The latest plugin from Topaz
Many of us who like to create photo art had our plans for the past week derailed by the unveiling of Topaz’ Texture Effects filter, both as a plugin for Adobe and Corel image editing applications, and as a standalone so anyone can use it. In fact, the feature set is pretty complete, beginning with Basic Adjustments for tone and color, through a number of modifications right through to adding a final border to your image. If you like to create photo art with the small phone apps such as Snapseed, but want more powerful features without purchasing one of the more major (and expensive) applications, Texture Effects just might be the right program to try.
The question I heard, and that I had to ask myself when I decided to download a trial copy, was why do I need this plugin— since I do own Photoshop and have been adding textures to my photos for quite some time now. It’s not that difficult to drag a texture into Photoshop from Bridge, place it on top of an image layer, experiment with blending modes, opacity, masking, etc. And I already have a very large collection of textures, borders, glows—the kind of image files Topaz supplies in abundance with the plugin. I don’t really need any more. So what does this do for me?
The answer, I found, was that the plugin is a giant preview machine to get you going. With an image loaded and in one of the effect modules that use images, hover over a thumbnail and see what it would look like applied to the image in whatever blend mode you currently have selected. You can view a variety of effects incredibly quickly, compared to the “find it on your hard drive, drag it into your file, then see if you like it” method, with the inevitable rinse and repeat until you find something that works. You can hover over blending modes and see how each will effect the selected texture. The blending modes are equivalents to Photoshop’s blending modes, and will be familiar to Adobe users. And you don’t have to know anything about blending modes with the hover-and-see-what-it-does approach.
You can use any combination of effects. You don’t have to use them all, and you can use each of them multiple times. If you’d like to apply three images as Textures, or ten, you can. You can rearrange the stacking order, too, but you’ll lose any masks you’ve applied to the effects. Which brings up the most important feature a texturizing plugin can have—the ability to mask where an effect gets applied. Each effect, or “layer,” gets its own mask. And the last effect, in case you want it, is a Mask that lets you modify how the whole effect is applied to your base image.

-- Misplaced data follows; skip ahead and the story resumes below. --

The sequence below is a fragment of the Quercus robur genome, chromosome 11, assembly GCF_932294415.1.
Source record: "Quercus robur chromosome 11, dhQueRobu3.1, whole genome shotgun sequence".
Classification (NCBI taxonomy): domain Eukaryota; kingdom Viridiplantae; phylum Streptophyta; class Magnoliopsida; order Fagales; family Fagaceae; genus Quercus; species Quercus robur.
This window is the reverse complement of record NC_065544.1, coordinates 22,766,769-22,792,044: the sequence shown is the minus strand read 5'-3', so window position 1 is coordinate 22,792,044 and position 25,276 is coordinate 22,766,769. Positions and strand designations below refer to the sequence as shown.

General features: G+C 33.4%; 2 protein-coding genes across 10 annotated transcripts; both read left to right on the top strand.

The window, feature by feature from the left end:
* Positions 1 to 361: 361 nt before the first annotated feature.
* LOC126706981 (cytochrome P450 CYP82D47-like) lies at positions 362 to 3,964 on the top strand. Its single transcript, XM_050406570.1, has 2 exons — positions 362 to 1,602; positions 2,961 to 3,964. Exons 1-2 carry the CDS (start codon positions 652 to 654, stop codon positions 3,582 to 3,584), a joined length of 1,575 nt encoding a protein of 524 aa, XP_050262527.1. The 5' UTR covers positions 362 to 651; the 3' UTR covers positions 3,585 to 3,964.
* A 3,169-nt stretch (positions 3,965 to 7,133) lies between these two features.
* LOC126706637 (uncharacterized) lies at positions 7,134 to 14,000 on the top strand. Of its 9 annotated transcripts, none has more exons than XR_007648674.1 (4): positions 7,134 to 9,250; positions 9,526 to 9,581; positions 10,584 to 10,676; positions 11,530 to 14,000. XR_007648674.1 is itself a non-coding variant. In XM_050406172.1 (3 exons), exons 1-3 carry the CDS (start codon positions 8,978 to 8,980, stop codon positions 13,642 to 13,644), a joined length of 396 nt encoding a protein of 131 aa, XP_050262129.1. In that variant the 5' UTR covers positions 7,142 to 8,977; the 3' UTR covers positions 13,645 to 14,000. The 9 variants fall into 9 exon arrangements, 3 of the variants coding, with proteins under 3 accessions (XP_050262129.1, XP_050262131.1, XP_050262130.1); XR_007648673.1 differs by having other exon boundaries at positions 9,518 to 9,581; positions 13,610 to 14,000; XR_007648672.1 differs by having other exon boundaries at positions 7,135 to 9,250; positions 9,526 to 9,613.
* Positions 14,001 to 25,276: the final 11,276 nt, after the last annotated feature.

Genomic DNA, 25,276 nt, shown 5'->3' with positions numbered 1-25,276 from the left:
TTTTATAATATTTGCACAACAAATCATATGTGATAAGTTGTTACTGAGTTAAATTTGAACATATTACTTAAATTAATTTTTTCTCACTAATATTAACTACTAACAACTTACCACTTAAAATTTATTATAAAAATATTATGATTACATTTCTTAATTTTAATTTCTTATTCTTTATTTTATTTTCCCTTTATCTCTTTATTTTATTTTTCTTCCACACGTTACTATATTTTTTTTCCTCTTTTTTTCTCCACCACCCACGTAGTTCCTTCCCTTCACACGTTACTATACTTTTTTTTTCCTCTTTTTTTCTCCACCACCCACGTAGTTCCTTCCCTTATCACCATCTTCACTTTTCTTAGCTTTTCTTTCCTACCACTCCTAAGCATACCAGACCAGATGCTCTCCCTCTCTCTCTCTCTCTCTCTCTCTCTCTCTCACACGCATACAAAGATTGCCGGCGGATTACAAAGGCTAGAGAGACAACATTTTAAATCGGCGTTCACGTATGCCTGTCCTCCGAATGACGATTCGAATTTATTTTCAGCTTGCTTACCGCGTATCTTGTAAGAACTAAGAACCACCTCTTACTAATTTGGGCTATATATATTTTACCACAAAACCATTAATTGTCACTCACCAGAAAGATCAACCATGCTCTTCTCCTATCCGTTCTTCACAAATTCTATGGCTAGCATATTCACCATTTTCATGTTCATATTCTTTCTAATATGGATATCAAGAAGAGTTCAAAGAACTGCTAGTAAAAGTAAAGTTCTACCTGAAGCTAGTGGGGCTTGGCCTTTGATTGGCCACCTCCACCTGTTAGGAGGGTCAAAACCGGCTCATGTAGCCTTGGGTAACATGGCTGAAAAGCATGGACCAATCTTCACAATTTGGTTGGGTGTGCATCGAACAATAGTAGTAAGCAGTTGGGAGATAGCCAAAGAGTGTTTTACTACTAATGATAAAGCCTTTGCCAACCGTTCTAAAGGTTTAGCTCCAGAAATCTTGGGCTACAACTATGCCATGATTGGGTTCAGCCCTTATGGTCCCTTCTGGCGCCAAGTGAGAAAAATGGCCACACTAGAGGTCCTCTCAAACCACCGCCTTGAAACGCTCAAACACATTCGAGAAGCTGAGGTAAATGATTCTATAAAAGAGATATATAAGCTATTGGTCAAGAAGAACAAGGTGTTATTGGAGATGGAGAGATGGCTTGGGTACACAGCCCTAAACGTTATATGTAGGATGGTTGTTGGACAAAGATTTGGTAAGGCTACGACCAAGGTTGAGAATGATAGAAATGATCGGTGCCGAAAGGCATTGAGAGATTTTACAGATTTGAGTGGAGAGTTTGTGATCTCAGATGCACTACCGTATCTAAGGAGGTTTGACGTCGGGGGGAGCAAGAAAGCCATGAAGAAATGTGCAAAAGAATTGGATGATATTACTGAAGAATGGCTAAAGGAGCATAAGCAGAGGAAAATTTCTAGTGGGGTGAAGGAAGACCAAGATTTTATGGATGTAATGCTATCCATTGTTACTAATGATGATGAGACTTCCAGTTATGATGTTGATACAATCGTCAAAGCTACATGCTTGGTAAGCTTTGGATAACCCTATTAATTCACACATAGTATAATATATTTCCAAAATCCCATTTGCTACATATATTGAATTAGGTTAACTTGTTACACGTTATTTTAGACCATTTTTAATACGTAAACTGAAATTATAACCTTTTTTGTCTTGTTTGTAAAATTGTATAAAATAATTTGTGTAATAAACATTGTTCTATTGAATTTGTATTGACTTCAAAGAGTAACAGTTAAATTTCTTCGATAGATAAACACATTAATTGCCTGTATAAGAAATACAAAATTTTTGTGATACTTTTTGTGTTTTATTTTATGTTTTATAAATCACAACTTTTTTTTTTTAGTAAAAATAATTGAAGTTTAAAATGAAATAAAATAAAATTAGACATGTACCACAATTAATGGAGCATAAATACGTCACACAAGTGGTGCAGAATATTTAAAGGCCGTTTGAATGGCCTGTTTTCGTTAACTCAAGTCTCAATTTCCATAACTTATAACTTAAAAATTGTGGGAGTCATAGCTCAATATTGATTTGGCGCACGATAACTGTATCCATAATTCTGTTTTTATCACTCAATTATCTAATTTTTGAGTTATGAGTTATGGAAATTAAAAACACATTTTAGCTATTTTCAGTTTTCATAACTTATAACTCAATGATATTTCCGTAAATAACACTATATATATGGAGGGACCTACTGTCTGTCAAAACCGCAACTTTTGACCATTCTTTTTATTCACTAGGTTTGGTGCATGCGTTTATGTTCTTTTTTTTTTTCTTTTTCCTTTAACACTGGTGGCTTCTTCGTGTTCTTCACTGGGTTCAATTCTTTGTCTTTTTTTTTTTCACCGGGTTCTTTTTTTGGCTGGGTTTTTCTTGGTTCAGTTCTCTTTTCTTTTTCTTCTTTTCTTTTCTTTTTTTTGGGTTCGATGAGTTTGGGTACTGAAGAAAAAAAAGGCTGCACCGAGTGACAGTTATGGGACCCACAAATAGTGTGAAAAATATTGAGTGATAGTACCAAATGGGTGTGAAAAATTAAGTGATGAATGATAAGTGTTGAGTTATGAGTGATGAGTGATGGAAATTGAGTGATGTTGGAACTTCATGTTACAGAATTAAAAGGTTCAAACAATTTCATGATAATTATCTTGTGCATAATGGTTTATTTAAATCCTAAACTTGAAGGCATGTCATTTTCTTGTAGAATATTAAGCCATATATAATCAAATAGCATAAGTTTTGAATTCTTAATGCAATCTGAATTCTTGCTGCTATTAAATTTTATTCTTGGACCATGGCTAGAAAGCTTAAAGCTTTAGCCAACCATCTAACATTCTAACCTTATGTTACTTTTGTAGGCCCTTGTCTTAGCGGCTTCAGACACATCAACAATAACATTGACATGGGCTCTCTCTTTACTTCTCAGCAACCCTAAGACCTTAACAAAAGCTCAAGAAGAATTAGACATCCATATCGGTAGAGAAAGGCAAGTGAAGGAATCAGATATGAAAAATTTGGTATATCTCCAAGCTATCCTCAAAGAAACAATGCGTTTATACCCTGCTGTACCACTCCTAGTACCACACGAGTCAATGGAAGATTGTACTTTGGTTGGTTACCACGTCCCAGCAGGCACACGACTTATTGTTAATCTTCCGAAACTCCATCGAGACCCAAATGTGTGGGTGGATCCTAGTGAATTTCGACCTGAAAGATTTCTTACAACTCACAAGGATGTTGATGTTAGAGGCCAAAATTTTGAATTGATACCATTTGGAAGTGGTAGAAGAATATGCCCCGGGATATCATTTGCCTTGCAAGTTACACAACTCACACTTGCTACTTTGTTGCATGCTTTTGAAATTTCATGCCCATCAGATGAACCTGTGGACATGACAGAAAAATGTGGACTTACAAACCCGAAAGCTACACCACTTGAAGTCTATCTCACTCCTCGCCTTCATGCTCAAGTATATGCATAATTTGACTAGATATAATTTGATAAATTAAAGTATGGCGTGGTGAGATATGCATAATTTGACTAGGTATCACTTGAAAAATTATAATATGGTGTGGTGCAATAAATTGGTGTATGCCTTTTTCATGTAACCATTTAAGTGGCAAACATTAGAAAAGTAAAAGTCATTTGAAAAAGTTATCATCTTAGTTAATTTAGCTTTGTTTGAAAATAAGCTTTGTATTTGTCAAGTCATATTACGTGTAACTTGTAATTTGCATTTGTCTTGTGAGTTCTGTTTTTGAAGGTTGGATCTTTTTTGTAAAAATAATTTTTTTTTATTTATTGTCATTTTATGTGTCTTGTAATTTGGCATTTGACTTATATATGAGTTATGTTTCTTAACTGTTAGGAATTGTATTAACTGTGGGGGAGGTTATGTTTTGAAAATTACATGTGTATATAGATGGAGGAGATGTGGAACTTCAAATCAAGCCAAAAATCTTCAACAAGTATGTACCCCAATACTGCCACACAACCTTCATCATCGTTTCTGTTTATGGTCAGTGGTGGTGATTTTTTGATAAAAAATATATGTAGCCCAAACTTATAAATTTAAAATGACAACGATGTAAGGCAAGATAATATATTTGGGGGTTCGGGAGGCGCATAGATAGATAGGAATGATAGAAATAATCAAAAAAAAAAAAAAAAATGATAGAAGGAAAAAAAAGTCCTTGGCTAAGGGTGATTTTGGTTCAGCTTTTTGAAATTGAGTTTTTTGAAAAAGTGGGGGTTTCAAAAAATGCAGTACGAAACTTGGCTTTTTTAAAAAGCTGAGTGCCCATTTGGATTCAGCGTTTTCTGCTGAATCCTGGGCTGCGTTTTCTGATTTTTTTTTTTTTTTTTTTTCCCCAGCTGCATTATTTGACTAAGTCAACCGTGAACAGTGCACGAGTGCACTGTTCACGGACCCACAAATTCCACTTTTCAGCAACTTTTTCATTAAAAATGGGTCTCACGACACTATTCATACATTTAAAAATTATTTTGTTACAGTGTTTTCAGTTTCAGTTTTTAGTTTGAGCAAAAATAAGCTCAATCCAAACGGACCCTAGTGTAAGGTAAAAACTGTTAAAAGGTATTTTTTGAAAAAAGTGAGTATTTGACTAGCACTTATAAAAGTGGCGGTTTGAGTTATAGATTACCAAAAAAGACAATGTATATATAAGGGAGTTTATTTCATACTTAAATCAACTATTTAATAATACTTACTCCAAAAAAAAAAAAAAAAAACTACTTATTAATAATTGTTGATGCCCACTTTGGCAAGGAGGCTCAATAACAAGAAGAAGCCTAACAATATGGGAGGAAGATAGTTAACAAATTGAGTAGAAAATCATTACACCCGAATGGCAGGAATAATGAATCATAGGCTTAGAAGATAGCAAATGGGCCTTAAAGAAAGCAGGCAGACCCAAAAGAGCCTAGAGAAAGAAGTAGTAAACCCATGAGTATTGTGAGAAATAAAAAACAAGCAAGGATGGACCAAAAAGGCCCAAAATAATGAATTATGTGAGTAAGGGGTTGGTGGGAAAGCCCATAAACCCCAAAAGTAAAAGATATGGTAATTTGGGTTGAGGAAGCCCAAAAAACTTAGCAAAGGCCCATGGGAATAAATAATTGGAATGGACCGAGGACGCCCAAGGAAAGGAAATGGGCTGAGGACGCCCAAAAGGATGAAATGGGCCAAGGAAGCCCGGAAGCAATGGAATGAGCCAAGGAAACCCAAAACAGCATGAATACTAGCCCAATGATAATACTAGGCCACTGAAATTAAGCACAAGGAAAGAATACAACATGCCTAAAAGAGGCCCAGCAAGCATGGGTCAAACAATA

Furthermore, you can save any combination of effects as a single preset. Topaz ships with a large selection of presets already created for us, and has set up a “Community” that lets you share Texture Effects presets with other users. Presets are another part of this giant preview machine. After loading an image, you can open the Preset Grid view and get inspiration from viewing presets applied to your image from your local installation, from the Community, or both. If you like a Community preset, you can log in to the Community and download that preset to your own machine. Obviously, there are rules about sharing texture files that you don’t own full rights to, but a user can choose to share textures that s/he does own, or simply use Topaz assets to create new presets for everyone to enjoy.
You can search for presets by type, by category, and by any part of its name, which makes it easier to find the type of preset you want if you already have an idea. When you click on one of the small thumbnails, a preview pane on the left provides a larger view, as well as metadata for the preset. If you click in the center of the preset, just like Topaz Impression, you open the editing module for customizing the preset.
This is a version 1 of the application, and not everything is perfect. I’ve found that it isn’t as responsive to my input devices as their other plugins. I can click on a blend mode and not have it get selected. I can click on a slider and not have it respond to being dragged. It usually only takes a second click to get it in gear, so a minor annoyance, but there are a few small issues like that. Otherwise, so far it’s been stable and pretty quick on both my Macs.
And while you can import your own files, even create your own categories for them, you can only import TIFF, JPEG, and PNG formats—plus no transparency is supported. If you want to import PNGs with transparency, you’ll need to give some thought to whether you want a black, white, or neutral gray background in order to drop it out with a corresponding blend mode. Texture Effects will otherwise substitute black for the transparent regions.
But if you like to use textures when you’re creating digital art, even with small niggles this filter makes it much easier, quicker, and just plain more inspirational to work with them. Topaz Texture Effects seems well worth at least the time to download the free trial, the free manual (it’s short), and give it a whirl to see if it has a place in your own workflow.